It took Bette Midler to add a raucous note to the otherwise sentimental tribute to 79-year-old lyricist Ira Gershwin, at Avery Fisher Hall. Bette came out swingin’ and said, “I just love to work for free.” adding that, “the band doesn’t work for free â€” isn’t that right you fellows and gals?” They shouted their confirmation.
one big party.
Another big-game hunter skated forth from the wings lo tumultuous applause. Her name was Bette Midler, and if anybodyÂ still needs proof lhat Ira Gershwin is just as relevantÂ and applicable to 1975 as he was to the music of theÂ better musical years, she sealed the legend in gold.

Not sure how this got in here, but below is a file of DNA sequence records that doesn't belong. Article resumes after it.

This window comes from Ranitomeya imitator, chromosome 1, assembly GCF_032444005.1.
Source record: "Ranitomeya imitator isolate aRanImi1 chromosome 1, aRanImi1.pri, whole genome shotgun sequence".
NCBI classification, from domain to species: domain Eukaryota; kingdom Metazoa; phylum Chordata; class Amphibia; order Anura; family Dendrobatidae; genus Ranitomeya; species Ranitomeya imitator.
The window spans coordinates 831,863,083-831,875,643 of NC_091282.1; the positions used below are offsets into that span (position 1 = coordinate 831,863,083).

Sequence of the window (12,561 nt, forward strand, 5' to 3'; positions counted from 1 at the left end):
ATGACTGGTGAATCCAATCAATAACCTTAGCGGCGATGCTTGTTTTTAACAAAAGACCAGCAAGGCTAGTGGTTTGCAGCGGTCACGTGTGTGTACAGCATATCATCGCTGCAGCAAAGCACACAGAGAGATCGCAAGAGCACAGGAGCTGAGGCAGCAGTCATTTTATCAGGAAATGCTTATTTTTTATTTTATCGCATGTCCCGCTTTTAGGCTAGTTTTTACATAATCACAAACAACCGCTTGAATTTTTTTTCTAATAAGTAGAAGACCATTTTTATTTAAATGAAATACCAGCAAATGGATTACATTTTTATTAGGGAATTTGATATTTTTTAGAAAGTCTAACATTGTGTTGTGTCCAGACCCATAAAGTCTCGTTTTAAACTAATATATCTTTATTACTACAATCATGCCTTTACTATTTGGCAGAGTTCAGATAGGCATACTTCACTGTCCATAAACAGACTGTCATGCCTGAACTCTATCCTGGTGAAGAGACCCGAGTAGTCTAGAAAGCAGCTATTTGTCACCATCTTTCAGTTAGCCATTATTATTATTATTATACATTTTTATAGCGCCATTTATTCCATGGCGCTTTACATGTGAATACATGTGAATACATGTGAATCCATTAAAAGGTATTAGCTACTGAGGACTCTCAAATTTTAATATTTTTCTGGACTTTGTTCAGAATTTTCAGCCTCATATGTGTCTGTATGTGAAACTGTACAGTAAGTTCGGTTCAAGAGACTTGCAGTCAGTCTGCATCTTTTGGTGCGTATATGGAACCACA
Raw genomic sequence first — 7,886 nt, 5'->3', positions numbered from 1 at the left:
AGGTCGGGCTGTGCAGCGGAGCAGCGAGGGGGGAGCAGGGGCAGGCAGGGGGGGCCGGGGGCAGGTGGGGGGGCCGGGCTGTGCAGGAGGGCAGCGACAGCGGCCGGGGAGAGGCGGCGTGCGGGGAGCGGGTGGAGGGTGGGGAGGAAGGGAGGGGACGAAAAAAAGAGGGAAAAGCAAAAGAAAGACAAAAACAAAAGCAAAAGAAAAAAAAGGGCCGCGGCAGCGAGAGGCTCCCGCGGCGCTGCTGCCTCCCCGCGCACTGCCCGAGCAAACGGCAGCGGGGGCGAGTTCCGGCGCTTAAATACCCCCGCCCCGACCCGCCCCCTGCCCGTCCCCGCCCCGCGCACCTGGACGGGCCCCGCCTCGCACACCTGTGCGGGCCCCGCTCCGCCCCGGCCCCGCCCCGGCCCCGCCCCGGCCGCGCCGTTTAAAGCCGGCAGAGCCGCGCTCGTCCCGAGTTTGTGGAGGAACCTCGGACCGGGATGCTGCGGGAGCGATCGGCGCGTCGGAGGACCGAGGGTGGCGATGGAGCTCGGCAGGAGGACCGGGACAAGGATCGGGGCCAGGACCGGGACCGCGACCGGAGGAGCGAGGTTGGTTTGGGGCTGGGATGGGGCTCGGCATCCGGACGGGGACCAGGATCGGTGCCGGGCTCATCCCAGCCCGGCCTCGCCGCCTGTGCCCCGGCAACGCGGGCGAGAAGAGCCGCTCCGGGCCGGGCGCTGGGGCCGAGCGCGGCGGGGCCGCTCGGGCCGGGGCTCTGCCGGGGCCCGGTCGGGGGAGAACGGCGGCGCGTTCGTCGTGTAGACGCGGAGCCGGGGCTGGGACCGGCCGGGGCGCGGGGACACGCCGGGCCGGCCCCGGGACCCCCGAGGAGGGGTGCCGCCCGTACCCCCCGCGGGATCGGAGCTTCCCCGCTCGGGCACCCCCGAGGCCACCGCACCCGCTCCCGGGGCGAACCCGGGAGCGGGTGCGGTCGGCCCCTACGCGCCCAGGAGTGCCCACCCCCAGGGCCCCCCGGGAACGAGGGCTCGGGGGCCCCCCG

After selling off a few kegs of her own dynamiteÂ with the obscure comedy tune “My Cousin FromÂ Milwaukee,” she gleefully chided the audience (“ThisÂ is the classiest night I’ve ever been associated with. IÂ and the orchestra We’re all working free tonightÂ except the band â€” right, fellas and gals?”), and paidÂ her own rhythmic tribute to Ira Gershwin by singing,Â with great feeling and emotion, her own contemporary arrangement of a song that could well be theÂ theme of all artisls who have achieved individualityÂ and originality. The song was “They Can’t Take ThatÂ Away From Me,” and until you hear Bctte Midlersing Ira Gershwin, you don’t know what love is.